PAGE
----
It is an added object of our invention to produce a novel tobacco sheet material or film with or without interspersed fibers and a method for forming the same wherein tobacco, reduced to a finely divided state in a neutral fiuid medium to form a slurry with or without small tobacco fibers, is subjected to heat treatment with or without pressure either before or after the tobacco has been reduced to its ultimate size, after Which the slurry is formed into webs, sheets or films.
It is an additional object of our invention to produce an improved sheet material, films or filaments of tobacco which is capable of being handled or formed into smoking articles and wherein these materials have better tensile strength and more resistance to fracturing when folded than sheets or films formerly produced.
Our process contemplates the division of the tobacco into fine particles ranging in size from colloidal and larger. While we have found that best results are obtained when the tobacco is reduced to a substantially colloidal state, particles capable of passing through a sixty mesh screen under some conditions will ive a satisfactory product. The fine tobacco particles are mixed preferably in a neutral aqueous medium, such as water, with or without the retention of fibrous particles so that the natural flavor and color of tobacco remain substantially unchanged in the finished product yet wherein because of the subjection of the mixture to heat or heat and pressure either before or after grinding, the aroma is improved and certain undesirable constituents of the tobacco are present in lowered quantities in the resulting product.
It is an additional object of our invention to produce thin films, webs or filaments from natural leafy organic material such as tobacco, or the like, and provide a novel method for forming the same with or without binders but wherein if binders or fillers are used the resulting tensile strength of the material produced will be increased.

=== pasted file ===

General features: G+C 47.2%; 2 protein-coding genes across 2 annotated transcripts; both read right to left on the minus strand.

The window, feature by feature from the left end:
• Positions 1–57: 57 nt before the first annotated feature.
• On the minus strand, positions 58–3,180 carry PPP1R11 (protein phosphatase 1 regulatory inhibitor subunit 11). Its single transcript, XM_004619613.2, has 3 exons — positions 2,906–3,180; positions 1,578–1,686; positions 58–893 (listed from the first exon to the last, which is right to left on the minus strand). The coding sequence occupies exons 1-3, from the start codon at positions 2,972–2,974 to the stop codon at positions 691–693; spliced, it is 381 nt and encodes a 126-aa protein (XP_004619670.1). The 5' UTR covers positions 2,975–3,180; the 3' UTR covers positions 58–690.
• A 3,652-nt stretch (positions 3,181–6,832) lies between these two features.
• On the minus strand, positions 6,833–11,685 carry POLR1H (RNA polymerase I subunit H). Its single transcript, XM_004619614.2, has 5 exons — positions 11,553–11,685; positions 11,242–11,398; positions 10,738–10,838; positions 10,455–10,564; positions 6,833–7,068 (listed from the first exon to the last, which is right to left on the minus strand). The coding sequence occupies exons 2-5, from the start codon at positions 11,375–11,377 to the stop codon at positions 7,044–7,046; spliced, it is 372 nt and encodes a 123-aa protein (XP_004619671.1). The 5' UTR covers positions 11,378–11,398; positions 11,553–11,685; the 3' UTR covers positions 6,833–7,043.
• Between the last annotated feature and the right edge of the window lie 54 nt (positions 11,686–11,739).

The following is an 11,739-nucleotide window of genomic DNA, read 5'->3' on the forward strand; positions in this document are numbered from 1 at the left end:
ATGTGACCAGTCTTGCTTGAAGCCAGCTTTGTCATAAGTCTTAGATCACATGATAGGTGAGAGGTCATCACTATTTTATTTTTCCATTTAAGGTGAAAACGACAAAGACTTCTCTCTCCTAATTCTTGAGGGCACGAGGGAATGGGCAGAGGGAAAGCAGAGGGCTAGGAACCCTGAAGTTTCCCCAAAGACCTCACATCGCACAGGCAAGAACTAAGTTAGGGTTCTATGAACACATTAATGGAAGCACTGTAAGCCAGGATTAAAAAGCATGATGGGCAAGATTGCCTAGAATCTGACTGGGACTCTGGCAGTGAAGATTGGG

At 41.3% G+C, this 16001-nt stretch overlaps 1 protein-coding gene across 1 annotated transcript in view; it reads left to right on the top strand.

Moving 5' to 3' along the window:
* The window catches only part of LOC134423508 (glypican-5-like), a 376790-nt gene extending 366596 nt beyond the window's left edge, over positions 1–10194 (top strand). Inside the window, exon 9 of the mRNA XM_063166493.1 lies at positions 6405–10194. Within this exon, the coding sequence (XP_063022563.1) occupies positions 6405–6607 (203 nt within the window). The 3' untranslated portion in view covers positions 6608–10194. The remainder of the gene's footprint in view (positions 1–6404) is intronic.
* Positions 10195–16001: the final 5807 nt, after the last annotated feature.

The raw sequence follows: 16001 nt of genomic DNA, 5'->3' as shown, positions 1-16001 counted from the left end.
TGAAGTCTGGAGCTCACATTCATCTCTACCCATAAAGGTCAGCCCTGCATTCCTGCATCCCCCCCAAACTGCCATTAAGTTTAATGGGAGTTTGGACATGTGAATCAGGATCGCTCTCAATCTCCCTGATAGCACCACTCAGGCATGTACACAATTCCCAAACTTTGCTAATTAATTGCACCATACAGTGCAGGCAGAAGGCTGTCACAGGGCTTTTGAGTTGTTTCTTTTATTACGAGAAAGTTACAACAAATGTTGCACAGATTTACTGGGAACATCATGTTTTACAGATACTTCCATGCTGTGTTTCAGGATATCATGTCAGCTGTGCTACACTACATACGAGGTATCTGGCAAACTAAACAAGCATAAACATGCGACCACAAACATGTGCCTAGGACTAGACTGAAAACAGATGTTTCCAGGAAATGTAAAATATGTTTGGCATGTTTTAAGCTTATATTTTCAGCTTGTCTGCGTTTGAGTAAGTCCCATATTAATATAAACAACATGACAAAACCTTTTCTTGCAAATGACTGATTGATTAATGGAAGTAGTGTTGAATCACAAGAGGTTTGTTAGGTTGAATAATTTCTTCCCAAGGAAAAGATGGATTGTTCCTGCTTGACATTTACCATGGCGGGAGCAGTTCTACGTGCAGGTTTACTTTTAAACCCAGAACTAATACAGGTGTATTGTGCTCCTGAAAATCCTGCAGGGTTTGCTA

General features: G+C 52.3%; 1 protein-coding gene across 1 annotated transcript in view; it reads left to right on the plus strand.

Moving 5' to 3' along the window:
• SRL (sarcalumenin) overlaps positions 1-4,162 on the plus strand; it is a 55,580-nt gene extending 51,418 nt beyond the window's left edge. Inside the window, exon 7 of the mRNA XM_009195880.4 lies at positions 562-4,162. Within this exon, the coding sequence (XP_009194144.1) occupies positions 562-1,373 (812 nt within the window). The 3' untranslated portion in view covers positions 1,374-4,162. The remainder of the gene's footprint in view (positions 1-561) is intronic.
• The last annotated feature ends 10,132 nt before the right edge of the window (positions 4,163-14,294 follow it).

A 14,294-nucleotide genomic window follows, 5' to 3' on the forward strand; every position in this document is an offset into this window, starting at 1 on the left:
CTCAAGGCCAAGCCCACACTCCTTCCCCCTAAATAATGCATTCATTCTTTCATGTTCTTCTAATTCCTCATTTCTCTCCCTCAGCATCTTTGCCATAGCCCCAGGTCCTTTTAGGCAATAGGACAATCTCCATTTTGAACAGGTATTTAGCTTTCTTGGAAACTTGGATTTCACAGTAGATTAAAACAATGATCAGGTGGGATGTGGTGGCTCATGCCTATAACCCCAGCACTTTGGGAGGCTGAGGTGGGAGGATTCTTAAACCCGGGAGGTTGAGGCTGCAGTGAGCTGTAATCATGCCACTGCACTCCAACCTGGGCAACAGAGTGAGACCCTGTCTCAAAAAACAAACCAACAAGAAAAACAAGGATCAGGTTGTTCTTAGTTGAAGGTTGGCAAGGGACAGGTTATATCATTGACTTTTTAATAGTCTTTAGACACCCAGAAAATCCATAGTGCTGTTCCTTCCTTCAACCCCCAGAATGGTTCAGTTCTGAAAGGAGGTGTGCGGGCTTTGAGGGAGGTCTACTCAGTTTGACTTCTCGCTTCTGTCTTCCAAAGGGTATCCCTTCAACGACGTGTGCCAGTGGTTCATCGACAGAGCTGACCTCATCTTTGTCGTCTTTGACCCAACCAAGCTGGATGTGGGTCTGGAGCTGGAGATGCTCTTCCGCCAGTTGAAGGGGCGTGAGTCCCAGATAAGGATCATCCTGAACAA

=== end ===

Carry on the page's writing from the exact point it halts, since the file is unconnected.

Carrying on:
Other objects of our invention will be set forth in the following description, it being understood that the above statement of objects is intended generally to explain the same without limiting it in any manner.
In the accompanying drawings which form a part of this specification, and in which like characters of reference indicate the same or like parts:
Figure 1 shows a schematic and diagrammatic illustration of a preferred method of carrying out our invention;
Figure 2 shows a similar illustration of several 'ceedt'he-volume of voids in the mill.
3 related steps of the method illustrated in Figure 1;
Figure 3 shows a similar illustration of a slightly modified method;
Figure 4 shows a similar illustration of a modified method;
Figure 5 shows a sheet of the material made.
The tobacco utilized may be of any suitable kind and size, such for instance as whole leaves or portions thereof, stems or mixtures of each, or if desired, waste tobacco such as clippings, dust, chips and so forth may be used. For best results we have found that preferably the tobacco should be fairly dry, that is, contain moisture, say not in excess of five per cent, although this is not a limiting factor since obviously the tobacco can be reduced to the desired size and state if the moisture content is greater.
The sheet forming material, such as tobacco, also may be in any desired condition, as for instance, whole leaves or portions thereof, stems or mixtures of each, and since most of the natural physical characteristics of tobacco leaves as such are lost in the practice of our invention, we also contemplate the use of waste tobacco such as i clippings, dust, chips, and so forth, which result "from the manufacture of cigars, cigarettes and other tobacco articles.